03 Day

Sheep Camp to Happy Camp

Today is summit day, the most challenging day on the trail. From Sheep Camp, you’ll gradually climb above the tree line and follow a stream up to the Scales. It was here that the stampeders had their supplies weighed before they were permitted to go any further. As the gold rush got underway, Canadian authorities quickly realized that they were going to have a major problem if tens of thousands of people turned up in the wilderness with no supplies. They instituted mandatory supply requirements which were strictly enforced.

In all, approximately one ton of goods (enough for a year) were required. As you explore the assortment of rusted old relics here, be thankful that you don’t have to carry one ton of gear. From here, it’s a steep climb up the Golden Stairs to the Canadian border. At the top you’ll be rewarded with breathtaking views and an epic we-made-it moment! Continue through the gorgeous alpine terrain to Happy Camp.

04 Day

Happy Camp to Bare Loon Lake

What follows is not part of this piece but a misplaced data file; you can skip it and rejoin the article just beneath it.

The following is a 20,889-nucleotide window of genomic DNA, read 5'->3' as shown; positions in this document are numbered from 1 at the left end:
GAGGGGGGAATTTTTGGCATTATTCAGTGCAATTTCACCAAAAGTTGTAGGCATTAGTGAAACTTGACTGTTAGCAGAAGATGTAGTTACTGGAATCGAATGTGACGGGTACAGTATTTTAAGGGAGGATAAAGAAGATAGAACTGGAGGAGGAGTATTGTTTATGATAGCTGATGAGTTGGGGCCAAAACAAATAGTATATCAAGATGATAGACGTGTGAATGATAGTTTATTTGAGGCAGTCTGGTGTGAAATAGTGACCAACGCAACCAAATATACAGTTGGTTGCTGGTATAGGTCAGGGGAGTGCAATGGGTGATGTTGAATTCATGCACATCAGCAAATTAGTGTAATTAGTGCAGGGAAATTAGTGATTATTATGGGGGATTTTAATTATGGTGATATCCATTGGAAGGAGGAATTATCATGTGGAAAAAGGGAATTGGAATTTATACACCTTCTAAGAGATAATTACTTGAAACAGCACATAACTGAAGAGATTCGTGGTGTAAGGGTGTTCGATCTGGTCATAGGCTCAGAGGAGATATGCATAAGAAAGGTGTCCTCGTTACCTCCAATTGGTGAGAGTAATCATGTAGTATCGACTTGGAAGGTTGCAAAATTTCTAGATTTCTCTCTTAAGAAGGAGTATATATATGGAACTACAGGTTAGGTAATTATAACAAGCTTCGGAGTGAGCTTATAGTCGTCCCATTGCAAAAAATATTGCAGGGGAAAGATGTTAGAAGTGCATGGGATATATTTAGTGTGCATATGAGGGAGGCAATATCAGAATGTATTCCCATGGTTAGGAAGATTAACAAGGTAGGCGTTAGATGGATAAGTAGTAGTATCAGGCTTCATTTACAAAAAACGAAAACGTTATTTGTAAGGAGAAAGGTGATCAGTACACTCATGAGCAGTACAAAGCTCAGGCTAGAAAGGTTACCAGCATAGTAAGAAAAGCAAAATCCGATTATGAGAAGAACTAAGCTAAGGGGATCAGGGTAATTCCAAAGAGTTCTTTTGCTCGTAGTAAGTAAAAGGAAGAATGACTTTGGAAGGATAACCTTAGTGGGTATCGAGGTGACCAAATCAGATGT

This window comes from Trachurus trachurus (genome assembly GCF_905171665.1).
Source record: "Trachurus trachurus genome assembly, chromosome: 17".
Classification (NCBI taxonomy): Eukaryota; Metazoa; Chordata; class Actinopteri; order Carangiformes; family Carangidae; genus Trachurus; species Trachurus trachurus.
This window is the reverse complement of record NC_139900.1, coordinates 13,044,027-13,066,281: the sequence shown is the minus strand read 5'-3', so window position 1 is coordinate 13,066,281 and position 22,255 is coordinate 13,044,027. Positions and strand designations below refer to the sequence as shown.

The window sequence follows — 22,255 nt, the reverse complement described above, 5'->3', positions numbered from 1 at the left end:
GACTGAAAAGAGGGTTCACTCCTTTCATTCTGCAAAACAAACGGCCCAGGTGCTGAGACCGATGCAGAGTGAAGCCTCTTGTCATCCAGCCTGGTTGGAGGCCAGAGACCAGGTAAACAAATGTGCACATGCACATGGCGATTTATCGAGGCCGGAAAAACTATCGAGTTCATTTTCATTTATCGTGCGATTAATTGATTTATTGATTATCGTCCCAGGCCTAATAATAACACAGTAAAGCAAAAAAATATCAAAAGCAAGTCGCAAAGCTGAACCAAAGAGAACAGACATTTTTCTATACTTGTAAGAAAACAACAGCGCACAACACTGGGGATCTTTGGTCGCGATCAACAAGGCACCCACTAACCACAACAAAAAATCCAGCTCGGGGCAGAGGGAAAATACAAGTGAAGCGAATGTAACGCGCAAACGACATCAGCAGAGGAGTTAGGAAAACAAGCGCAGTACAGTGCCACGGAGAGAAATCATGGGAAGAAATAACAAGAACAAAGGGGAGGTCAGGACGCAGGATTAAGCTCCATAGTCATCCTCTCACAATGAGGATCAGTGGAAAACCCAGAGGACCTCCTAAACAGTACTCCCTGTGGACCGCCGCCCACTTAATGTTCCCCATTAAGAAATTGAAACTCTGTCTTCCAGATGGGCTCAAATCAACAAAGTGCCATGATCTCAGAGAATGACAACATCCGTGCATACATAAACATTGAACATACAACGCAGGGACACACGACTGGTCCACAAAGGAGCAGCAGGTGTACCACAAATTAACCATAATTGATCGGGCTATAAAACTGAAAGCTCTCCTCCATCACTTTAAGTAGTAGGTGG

With the most strenuous part of the trail behind you, it’s on to Bare Loon Lake. This stretch of trail meanders past mountain streams and scenic lakes. After Deep Lake, you’ll leave the alpine and enter the boreal forest as you continue on to Lindeman City. During the gold rush, a huge tent city grew up here as stampeders set up camp on the shores of Lake Lindeman during the winter of 1897-98. After lugging their supplies over the pass they stopped here to wait out the winter and build boats that would carry them down the Yukon River to the Klondike.

Parks Canada has an exhibit here which will give you a sense of what life was like during this extraordinary era in history. After exploring the area, continue on to the scenic campground at Bare Loon Lake for your final night on the trail.

05 Day

Bare Loon Lake to Skagway

An easy hike this morning takes you through an impressive landscape with phenomenal views to Lake Bennett. At the same time the tent city at Lake Lindeman was forming, another one was springing up at Lake Bennett. This one was the largest in the world with over 20,000 people. Most of them left within two weeks of the ice breaking on the lake in late May, 1898. In the eighteen hours following the breakup alone, more than 7,000 watercrafts of all shapes and sizes left the camp.